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UK — Reducing Northern Ireland corporation tax could create 90,000 jobs

17 February 2010

The Northern Ireland Economic Reform Group (ergNI) of senior economists, accountants and business interests has launched a report on reduced corporation tax for Northern Ireland. The report argues that reducing corporation tax from the current UK-wide rate of 28% to the 12.5% levied on firms south of the border in the Republic of Ireland would be the best way to revitalise Northern Ireland and could create more than 90,000 extra jobs in the next two decades.

Northern Ireland remains the UK's poorest region. It has the lowest average wages and among the lowest productivity. Despite having proportionately the smallest private sector, it has suffered the largest percentage loss of jobs of any region during the current recession. Its unemployment rate has risen to the third highest of any region, and a higher percentage of its working age population are inactive than in any other region.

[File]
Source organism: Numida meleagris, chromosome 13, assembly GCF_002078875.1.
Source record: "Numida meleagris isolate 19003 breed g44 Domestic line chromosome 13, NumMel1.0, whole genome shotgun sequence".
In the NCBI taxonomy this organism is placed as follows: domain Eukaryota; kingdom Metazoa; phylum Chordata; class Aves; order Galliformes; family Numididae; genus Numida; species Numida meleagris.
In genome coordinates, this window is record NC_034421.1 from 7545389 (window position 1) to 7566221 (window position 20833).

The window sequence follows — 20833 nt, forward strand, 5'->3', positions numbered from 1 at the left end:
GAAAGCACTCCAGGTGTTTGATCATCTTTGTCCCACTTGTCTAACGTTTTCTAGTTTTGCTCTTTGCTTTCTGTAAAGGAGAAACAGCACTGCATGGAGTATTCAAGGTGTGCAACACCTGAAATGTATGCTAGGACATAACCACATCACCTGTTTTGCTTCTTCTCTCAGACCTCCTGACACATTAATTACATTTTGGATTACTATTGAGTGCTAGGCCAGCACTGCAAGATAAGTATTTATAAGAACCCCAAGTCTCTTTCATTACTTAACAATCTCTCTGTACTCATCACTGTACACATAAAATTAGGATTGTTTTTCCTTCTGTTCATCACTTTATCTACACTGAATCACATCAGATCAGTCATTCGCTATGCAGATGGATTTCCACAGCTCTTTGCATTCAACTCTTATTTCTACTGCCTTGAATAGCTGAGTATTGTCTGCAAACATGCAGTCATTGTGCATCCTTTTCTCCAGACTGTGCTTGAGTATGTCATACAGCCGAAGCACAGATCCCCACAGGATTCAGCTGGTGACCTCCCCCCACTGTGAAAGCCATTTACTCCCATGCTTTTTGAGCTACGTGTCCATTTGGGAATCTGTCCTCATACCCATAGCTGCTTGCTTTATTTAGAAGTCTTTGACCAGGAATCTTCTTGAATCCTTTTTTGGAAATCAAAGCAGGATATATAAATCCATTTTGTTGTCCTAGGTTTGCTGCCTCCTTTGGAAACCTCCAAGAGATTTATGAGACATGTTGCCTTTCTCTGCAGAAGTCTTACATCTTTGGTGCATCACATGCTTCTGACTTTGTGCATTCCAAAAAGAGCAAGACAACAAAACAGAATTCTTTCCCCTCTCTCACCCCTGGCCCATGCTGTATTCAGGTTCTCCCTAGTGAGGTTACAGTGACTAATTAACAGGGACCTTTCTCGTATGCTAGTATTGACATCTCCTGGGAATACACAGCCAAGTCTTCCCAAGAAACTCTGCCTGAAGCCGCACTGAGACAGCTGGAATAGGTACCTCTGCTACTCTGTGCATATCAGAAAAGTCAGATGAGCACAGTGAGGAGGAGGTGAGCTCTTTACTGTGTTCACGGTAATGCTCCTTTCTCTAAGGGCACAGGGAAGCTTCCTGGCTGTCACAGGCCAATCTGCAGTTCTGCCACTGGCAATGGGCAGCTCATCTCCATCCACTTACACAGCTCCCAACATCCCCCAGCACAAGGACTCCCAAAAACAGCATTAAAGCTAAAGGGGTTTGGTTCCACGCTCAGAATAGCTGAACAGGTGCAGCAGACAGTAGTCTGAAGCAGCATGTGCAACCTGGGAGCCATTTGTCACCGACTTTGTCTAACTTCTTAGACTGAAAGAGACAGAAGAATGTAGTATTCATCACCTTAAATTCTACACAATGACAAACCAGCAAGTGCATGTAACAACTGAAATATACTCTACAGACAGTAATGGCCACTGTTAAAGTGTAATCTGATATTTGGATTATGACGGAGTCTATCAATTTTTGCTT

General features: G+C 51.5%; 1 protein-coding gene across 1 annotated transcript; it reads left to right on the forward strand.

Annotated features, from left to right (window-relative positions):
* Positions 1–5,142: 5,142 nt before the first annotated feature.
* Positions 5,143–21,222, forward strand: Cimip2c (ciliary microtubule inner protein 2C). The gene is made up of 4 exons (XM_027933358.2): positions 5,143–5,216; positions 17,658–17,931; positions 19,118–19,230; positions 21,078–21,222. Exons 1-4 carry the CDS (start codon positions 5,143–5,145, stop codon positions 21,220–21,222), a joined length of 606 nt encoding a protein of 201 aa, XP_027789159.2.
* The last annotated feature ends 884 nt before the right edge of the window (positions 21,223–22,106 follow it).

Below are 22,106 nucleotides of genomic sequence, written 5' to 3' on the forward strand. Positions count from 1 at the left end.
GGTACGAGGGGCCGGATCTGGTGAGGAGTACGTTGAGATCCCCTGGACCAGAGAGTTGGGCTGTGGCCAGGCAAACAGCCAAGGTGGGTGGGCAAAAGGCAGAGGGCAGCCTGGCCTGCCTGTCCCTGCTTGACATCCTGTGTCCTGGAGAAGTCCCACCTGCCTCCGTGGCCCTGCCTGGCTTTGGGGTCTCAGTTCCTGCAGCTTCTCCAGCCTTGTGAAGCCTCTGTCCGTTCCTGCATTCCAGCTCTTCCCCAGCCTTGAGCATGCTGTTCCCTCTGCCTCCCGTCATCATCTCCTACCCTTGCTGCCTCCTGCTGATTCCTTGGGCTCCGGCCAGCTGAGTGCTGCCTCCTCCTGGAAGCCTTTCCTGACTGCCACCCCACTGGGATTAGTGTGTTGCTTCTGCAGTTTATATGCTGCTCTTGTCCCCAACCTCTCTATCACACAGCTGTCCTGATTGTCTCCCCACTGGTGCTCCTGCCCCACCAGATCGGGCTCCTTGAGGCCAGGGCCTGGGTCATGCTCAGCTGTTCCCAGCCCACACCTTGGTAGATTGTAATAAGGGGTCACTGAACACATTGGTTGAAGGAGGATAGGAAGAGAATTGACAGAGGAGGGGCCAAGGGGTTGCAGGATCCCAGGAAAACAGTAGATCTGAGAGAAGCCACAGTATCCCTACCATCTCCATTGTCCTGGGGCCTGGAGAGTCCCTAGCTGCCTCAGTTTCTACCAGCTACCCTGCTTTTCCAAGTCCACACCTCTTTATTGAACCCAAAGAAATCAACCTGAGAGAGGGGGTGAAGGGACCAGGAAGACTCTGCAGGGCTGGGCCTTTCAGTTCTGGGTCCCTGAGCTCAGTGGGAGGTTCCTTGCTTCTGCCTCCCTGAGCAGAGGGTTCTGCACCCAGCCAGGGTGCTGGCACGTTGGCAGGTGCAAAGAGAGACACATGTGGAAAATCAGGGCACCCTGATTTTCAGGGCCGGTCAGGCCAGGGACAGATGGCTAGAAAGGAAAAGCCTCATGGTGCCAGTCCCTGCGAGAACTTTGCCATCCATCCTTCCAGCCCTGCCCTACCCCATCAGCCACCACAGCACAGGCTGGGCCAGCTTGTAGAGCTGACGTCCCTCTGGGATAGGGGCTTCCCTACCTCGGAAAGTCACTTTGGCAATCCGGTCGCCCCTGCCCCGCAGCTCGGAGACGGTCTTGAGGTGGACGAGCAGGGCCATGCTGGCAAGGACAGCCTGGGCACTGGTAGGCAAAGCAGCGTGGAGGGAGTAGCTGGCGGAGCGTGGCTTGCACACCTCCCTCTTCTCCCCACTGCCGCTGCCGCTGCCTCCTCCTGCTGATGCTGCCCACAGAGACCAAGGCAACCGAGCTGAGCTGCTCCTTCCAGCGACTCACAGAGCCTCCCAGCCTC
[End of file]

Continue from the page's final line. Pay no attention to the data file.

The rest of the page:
Around half of all government expenditure in NI is financed by British tax-payers, and in reality tax-payers in South East England. The subsidy to NI is worth in the order of 9 billion Pounds every year. This means 5,000 Pounds for every person living in NI, or 20,000 Pounds a year for a couple with two children.

The authors point out that all of this has happened despite the highest levels of government support for business in any UK region. Most large businesses in manufacturing and agriculture, and many service businesses with export potential, receive generous grants or subsidies.

The European Union plans to begin reducing from next year the ceilings for the maximum amount of grant that 'Invest Northern Ireland' is allowed to give private firms. If these plans are realised, it is possible that no investment grants may be permitted at all after 2013.

To read the full report please click here



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